Thomas Ross (1810-1881)

From Historical Hastings

Mayor of Hastings five times[1], and author of an 1835 guide book to Hastings & St Leonards. Ross would also appear to have been an artist, producing many of the illustrations for both his guides and other printed productions, many of which were produced at his premises of 6 Castle Street. Ross started out life at school in Winding Street, the school being one of the fore-runners of what would become Hastings Grammar School. The 1861 Census gives his occupation as being a 'Proprietor of Houses', whilst by 1871 he is recorded as being a retired stationer[2].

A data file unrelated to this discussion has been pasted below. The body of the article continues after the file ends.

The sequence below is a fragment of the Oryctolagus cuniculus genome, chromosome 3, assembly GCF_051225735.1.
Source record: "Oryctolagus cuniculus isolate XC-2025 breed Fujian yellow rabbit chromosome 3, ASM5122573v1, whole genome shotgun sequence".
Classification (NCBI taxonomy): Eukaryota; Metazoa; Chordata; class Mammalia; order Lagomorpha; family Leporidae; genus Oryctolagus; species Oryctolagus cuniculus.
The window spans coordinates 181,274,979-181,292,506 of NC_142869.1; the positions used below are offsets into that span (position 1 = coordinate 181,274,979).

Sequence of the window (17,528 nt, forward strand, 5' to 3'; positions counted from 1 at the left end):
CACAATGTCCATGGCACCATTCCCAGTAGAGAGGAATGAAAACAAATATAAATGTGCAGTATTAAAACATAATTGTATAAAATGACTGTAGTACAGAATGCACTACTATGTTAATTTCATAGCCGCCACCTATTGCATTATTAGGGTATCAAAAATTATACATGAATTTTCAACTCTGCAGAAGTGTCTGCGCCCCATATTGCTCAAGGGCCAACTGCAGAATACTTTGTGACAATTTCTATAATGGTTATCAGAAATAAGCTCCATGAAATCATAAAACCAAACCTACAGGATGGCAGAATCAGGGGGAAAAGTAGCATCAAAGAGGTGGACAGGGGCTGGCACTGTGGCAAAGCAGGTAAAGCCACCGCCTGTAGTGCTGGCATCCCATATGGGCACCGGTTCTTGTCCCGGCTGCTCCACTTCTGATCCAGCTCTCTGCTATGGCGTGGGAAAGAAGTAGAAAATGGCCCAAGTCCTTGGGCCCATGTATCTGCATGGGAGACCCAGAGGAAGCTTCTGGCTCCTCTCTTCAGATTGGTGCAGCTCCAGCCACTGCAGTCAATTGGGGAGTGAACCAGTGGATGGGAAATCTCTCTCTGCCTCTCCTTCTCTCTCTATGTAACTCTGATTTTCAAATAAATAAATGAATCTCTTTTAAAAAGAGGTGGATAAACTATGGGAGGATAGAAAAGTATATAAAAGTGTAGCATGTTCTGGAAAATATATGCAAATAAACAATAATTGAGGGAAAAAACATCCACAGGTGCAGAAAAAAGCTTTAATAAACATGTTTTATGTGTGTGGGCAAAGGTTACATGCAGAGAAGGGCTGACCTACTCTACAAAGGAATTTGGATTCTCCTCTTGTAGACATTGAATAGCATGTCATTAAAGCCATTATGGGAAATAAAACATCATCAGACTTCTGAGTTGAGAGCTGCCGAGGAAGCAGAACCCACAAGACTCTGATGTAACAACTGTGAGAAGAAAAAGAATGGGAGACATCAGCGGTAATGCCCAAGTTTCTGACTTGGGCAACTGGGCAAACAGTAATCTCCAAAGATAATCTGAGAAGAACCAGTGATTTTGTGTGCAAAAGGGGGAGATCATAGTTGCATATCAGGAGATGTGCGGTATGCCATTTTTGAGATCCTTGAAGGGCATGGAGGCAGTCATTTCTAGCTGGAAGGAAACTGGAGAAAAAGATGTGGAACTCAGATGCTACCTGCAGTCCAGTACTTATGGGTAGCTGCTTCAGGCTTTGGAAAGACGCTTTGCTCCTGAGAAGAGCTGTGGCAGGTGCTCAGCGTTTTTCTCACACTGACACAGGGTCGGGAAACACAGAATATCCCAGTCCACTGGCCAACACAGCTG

Marrying the daughter of a London builder in 1843 he had one son, Thomas, with whom he was recorded as living with at Tudor House, St. Helen's Road by 1881[3]


There were, in total, 13 editions published of his Hastings and St Leonards Guide dated between 1835 and 1863.

“17 Views of Hastings and its Environs” - a set of engravings based on his own drawings.

“Ross’s Views of Hastings and St. Leonards”. This publication is undated but must be before 1849 because give Ross's address as 6 Castle Street (he having moved from there to Claremont in 1849).


His obituary, published in the Hastings & St. Leonards Observer reads as follows[1]:-